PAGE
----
I have been told that the Full Life Study Bible also says about tasso in Acts 13:48:

"Some [such as Countess and his publishers] have understood this verse as teaching arbitrary predestination. However, neither the context nor the word translated `ordained' (Greek tetagmenoi from tasso) warrant this interpretation." Furthermore, it says Acts 13:48

"explicitly emphasizes human responsibility in accepting or rejecting eternal life. The best rendering of tetagmenoi [tasso], therefore, is `were disposed.' `and as many as were disposed to eternal life believed.'" [material in brackets has been added by me, as usual - RDB.]

God has predetermined that certain classes of individuals will receive eternal life or eternal death (e.g., those obeying his laws, those believing and obeying his Son, etc. will receive eternal life; those not obeying his laws, those not believing and obeying his Son, those who are liars, idolaters, etc. will not receive eternal life). But He has obviously not predetermined exactly which individuals will be in these predetermined classes!

It would be senseless for Jesus to exhort men to walk on the difficult road that leads to life and avoid the broad easy road that leads to destruction (Mt. 7:13, 14) if their fate were already determined and they could do nothing about it anyway!

And the Lord (or Peter) would be hypocritical if God had already predetermined who perishes and who lives eternally when he said that he did not want anyone to perish but wants everyone to come to repentance! (2 Peter 3:9) What difference would it make for anyone whom God had already predetermined to eternal torment to "come to repentance"? And how could God "not want anyone to perish" and not be able to accomplish it? If he truly didn't want anyone to perish, the all-powerful God would provide everyone an equal opportunity to receive eternal life! (And He has!)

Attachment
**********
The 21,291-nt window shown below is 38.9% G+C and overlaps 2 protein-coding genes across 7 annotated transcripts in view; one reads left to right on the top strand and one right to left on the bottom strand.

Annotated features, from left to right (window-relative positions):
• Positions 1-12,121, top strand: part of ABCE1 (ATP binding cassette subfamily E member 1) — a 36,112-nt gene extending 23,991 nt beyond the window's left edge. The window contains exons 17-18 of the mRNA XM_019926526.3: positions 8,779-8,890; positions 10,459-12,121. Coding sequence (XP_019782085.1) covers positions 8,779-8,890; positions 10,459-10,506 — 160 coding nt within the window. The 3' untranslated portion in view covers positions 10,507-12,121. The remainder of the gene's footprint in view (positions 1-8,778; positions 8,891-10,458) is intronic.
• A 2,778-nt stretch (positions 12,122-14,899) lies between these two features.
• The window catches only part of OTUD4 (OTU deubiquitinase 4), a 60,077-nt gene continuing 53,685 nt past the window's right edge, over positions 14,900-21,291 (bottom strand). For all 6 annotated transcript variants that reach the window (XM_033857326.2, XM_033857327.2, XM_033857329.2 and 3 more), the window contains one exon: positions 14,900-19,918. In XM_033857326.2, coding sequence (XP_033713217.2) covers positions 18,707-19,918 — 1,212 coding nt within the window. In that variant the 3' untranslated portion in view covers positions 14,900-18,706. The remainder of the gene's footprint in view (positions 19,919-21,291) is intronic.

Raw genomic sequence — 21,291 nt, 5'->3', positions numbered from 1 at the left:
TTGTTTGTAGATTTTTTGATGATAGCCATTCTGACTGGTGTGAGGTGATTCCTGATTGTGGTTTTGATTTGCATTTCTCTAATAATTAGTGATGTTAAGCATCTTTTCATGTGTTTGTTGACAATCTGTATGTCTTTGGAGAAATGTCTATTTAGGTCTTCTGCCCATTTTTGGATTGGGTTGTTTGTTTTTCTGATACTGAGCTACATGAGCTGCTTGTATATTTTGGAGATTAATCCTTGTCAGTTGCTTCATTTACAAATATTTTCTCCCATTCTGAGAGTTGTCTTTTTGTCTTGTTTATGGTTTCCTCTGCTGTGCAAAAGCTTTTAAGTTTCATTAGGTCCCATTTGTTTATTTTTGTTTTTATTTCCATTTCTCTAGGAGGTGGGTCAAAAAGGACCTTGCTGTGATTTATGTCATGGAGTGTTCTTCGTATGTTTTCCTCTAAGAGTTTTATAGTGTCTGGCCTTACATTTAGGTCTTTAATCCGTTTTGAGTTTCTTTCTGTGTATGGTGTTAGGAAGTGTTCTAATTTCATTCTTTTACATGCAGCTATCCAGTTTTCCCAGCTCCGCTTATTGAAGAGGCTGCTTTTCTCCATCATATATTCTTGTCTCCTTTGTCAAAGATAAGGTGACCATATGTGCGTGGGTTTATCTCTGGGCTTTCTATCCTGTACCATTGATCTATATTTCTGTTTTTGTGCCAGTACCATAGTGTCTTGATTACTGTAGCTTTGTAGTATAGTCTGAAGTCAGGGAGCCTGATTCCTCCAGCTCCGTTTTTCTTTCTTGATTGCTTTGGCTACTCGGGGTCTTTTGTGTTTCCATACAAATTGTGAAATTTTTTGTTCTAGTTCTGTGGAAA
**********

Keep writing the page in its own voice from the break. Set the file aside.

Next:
And the Apostle John would be cruelly misleading us (if he really believed God had already predetermined which individuals will live eternally) when he said: "The man who does the will of God lives forever." (1 John 2:17, NIV). Obviously, if God had already decided before you were born that you will not be saved, it wouldn't matter if you did God's will perfectly or not at all!

In the same way, Jesus would be very cruel (and dishonest) in his answer to the man who asked "Teacher, what shall I do to inherit eternal life?" Jesus quoted to him the two greatest commandments and said to the man, "Do this, and you will live." Again, if God had already predetermined those who live eternally and those who "eternally roast in hell," it would be senseless to ask "what shall I do to inherit eternal life" and equally senseless to tell the man what he should do to receive eternal life!

And why would Jesus tell anyone, "be faithful until death, and I will give you the crown of life" - Rev. 2:10, NASB. According to the pre-destination idea it was already decided before you were born!

In fact, there are so many scriptures throughout the Bible showing the falsity of the pre-destination doctrine that it is inexcusable for anyone to teach such a God-defaming pagan doctrine!